Books and Arts
Elena I Wish Naturalism lives. If Zola were a Russian in Russia today, he might have written Elena. Zola being absent, the director Andrei Zvyagintsev has written this screenplay with Oleg Negin, looking at lives with that combination of candor and regret that marks the best naturalist work. This approach in itself is a novelty in Russian films. Another is the milieu. The history of naturalism is closely woven with suffering, with the impulse to inform the disregarding world of social or economic oppression.
Joseph Brodsky: A Literary Life By Lev Loseff Translated by Jane Ann Miller (Yale University Press, 333 pp., $22) Joseph Brodsky caught the attention of the outside world for the first time in 1964, when he was tried in Leningrad for the crime of writing poetry. That is not how the indictment read, of course: his “crime” was that he did not have a regular job, and was therefore a “parasite.” But a scurrilous article attacking Brodsky in the Evening Leningrad newspaper not long before his trial gave the game away.
What Money Can’t Buy: The Moral Limits of MarketsBy Michael J. Sandel (Farrar, Straus and Giroux, 244 pp., $27) For over thirty years, Harvard undergraduates have packed Sanders Theater for Michael Sandel’s course on justice. PBS has broadcast the lectures and more than three and a half million people have clicked to watch them on YouTube.
From Enemy to Brother: The Revolution in Catholic Teaching on the Jews, 1933–1965 By John Connelly (Harvard University Press, 376 pp., $35) Across the violent years of the twentieth century, the Roman Catholic Church underwent a trial of conscience that ultimately brought about a radical transformation in its official doctrine regarding the Jews. Church tradition had long held that the Jewish people were abandoned by God and condemned to wander the Earth, their religion nullified by the new covenant with Christ.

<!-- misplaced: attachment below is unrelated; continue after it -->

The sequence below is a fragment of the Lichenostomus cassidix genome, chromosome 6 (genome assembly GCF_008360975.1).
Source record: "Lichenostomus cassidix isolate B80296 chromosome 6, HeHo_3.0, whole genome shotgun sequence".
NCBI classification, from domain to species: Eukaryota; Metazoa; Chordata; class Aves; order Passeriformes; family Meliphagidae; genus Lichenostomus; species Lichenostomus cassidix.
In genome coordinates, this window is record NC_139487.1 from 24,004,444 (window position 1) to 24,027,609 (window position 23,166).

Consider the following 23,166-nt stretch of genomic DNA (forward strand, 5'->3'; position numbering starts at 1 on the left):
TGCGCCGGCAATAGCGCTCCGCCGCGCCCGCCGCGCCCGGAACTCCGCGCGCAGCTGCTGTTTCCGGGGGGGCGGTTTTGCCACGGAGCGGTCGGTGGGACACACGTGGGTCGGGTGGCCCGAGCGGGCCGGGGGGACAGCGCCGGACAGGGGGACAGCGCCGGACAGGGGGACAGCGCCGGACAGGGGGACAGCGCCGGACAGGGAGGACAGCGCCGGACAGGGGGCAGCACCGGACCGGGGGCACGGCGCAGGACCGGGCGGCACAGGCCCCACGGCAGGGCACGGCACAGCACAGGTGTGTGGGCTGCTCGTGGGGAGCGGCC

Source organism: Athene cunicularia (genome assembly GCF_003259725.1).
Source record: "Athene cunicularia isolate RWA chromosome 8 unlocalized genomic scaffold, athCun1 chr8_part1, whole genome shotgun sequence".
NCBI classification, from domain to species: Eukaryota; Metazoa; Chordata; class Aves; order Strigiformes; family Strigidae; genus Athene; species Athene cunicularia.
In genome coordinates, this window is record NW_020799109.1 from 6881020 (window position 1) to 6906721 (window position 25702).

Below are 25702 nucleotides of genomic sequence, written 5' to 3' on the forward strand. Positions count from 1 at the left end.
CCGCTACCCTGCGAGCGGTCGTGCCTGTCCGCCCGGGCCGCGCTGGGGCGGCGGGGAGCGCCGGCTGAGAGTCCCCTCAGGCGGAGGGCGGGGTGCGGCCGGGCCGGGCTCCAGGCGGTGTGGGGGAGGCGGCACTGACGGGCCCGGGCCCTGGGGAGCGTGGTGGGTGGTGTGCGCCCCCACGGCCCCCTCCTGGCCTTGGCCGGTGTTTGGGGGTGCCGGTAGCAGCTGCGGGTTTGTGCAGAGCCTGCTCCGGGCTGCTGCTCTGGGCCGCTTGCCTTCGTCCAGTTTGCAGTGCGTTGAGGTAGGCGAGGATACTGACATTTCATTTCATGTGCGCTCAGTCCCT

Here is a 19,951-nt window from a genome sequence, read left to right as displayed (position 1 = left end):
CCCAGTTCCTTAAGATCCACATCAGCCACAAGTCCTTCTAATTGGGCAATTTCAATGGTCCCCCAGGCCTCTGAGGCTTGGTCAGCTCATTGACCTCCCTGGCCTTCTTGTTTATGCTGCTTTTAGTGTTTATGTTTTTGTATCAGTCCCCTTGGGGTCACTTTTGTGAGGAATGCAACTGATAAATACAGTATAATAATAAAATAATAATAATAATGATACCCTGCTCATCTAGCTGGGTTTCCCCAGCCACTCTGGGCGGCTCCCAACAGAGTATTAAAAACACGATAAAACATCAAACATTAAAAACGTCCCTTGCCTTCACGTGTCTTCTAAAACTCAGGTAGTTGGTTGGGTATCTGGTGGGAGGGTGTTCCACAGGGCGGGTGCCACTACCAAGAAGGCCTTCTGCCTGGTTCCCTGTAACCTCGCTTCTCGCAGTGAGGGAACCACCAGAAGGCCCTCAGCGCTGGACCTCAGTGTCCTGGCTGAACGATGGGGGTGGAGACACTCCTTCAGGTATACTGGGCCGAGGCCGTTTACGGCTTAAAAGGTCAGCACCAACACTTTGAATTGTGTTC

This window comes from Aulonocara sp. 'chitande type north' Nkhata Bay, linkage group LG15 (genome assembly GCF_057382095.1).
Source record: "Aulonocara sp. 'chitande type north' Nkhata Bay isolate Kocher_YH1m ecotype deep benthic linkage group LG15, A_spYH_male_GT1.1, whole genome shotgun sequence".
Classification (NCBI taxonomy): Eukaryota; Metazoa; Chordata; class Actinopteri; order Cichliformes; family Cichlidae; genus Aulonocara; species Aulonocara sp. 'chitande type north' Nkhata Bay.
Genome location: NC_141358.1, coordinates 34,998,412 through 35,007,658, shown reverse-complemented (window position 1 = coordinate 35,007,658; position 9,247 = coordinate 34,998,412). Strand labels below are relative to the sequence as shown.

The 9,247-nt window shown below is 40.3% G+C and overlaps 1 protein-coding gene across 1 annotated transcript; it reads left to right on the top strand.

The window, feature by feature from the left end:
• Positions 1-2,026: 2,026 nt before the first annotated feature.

The only reason to see Dark Shadows is to discover how dire and pointless—how flat-out dreadful—a movie can be even when it has Tim Burton, Johnny Depp, Michelle Pfeiffer, and Helena Bonham Carter attached to its flimsy pretext. This is one more vampiric concoction, the total budget for which (apparently $105 million) might have sustained 100 worthwhile, independent projects by new directors.
The vice president was not at Rufus Wainwright’s house, I know. Yet the sweet little scene that Joe Biden described on Meet the Press, of infectious warmth in a family with same-sex parents, sounded almost as if it had been taken from the lyrics of the latest Wainwright album, Out of the Game.
The great popular artists have an instinctive relationship with the audience. That was true of Maurice Sendak, who died on Tuesday at the age of 83. He followed his gut. He kowtowed to no one. He knew that when pop culture really matters, it’s grounded in personal experience—in something the artist feels so strongly that other people cannot help but feel it too. Sendak had been involved with more than 50 children’s books by the time he became a national sensation in 1963 with Where the Wild Things Are.
Like many other enduring contributors to children’s literature (Hans Christian Andersen, Lewis Carroll, Beatrix Potter, James M. Barrie, and Margaret Wise Brown), Maurice Sendak was childless.
Where would art be without the never-ending argument between imagination and reality? All art necessitates a leap of the imagination. All art, whether naturalistic or not, makes its own reality. And rarely has this argument between imagination and reality been pursued with more intricacy and subtlety than in the later paintings of Édouard Vuillard, which fill a room near the end of a small retrospective that has just opened at the Jewish Museum in New York.
From time to time these days, one meets young people—film students even—who can’t quite place Gary Cooper. Come May 13, he will have been dead for 51 years; and on May 7—the day I’m writing—he was born in 1901, up in Montana.